- The United States Public Interest Research Group (U.S. PIRG) Education Fund has identified nine highway expansion projects it considers wasteful in its fifth Highway Boondoggles report. The projects — which will collectively cost $25 billion — are located in California, Florida, Illinois, Michigan, North Carolina, Oregon, Pennsylvania, Texas and Virginia.
- The report, developed with Frontier Group, suggests new and expanded highway projects are expensive to build and maintain, don't solve traffic congestion and damage communities and the environment.
- It recommends all levels of government halt or downsize highway expansion projects and instead invest in other transportation solutions, such as public transit and repairs to existing infrastructure. It also recommends increased research and data collection to better track shifts in how people travel.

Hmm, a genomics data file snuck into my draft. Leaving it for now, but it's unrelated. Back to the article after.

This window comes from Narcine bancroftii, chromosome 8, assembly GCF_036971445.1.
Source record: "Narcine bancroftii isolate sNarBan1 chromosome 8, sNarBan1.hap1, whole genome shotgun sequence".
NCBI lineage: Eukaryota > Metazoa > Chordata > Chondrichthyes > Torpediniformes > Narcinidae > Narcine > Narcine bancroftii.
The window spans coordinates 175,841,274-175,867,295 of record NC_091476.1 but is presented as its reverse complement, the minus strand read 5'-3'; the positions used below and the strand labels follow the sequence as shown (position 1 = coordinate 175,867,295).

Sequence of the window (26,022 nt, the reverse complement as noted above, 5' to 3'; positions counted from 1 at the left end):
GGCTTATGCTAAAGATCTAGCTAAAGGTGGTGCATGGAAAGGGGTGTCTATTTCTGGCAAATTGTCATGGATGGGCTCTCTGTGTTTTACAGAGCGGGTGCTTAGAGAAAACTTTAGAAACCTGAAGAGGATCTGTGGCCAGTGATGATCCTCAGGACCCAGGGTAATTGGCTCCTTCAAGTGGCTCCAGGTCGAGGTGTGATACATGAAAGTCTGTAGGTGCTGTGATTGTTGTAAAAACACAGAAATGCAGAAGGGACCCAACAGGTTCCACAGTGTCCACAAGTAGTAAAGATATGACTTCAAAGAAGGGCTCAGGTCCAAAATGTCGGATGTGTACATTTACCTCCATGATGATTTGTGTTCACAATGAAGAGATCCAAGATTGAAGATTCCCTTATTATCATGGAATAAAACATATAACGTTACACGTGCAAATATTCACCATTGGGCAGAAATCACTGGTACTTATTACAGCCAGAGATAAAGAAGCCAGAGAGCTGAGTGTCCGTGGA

The report claims that expanding highways merely sets in motion societal behaviors that cause roads to become congested again. Expansions can encourage people to drive more, which can lead to more pollution from vehicle emissions. Plus, more roads mean more ongoing maintenance, which is hard to fund when governments already are strapped for cash.
The report also highlights how highway expansions can harm communities by forcing the relocation of homes and businesses. A highway project in the Houston area threatens to displace people from about 170 single-family homes and more than 1,000 multi-family units, in addition to 330 businesses, two schools and four houses of worship. Low-income communities tend to experience displacement and other negative impacts from highway projects more than wealthy communities.
While abandoning projects that are already in progress might seem counterintuitive, the report recommends it in many cases. Stopping a highway expansion plan before it reaches completion could save money and resources while preventing community damage. The report includes examples of expansion projects that were canceled — in Wisconsin and Florida, for example — and insights on why the communities are better off.